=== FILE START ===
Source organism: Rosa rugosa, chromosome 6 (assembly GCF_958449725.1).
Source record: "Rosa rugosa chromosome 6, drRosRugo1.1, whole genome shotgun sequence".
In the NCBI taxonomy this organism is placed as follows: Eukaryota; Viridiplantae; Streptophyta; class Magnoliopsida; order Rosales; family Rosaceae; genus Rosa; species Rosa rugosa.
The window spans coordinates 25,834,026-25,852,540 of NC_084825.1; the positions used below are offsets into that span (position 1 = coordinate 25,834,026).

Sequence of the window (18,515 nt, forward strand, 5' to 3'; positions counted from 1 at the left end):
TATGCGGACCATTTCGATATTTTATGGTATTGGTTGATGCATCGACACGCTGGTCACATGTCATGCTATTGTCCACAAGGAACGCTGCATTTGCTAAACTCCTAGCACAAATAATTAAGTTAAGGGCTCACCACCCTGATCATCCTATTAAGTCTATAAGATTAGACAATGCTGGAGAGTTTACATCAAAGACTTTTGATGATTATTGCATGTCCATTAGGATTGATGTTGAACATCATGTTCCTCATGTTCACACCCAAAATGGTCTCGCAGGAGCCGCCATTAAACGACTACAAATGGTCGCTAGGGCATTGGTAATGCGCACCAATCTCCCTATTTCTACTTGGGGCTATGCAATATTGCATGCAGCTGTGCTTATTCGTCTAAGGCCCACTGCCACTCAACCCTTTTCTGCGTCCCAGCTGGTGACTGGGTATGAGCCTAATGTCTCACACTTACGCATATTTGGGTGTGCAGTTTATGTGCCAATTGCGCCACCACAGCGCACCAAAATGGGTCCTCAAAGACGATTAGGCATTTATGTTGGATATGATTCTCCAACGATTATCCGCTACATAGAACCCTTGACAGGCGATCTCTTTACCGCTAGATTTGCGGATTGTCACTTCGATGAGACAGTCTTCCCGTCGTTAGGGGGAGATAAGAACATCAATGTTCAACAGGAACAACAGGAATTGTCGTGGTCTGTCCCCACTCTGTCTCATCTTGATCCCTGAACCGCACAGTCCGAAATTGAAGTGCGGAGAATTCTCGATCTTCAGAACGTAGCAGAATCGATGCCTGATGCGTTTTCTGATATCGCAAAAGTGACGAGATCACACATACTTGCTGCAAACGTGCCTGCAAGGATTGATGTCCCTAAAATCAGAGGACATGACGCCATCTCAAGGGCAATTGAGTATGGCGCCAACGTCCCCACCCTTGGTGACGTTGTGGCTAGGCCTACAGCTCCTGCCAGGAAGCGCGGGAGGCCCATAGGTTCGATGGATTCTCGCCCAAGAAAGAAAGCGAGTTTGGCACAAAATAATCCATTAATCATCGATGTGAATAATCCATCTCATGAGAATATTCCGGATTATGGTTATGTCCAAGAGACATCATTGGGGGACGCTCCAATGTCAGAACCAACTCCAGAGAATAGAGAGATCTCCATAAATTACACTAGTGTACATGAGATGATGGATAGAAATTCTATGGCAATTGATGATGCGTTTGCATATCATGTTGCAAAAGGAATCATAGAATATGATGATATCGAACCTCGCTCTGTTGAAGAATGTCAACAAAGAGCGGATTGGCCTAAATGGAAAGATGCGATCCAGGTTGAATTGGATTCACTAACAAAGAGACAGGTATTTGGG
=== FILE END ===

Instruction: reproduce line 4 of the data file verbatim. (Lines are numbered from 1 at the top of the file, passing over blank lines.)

The window spans coordinates 25,834,026-25,852,540 of NC_084825.1; the positions used below are offsets into that span (position 1 = coordinate 25,834,026).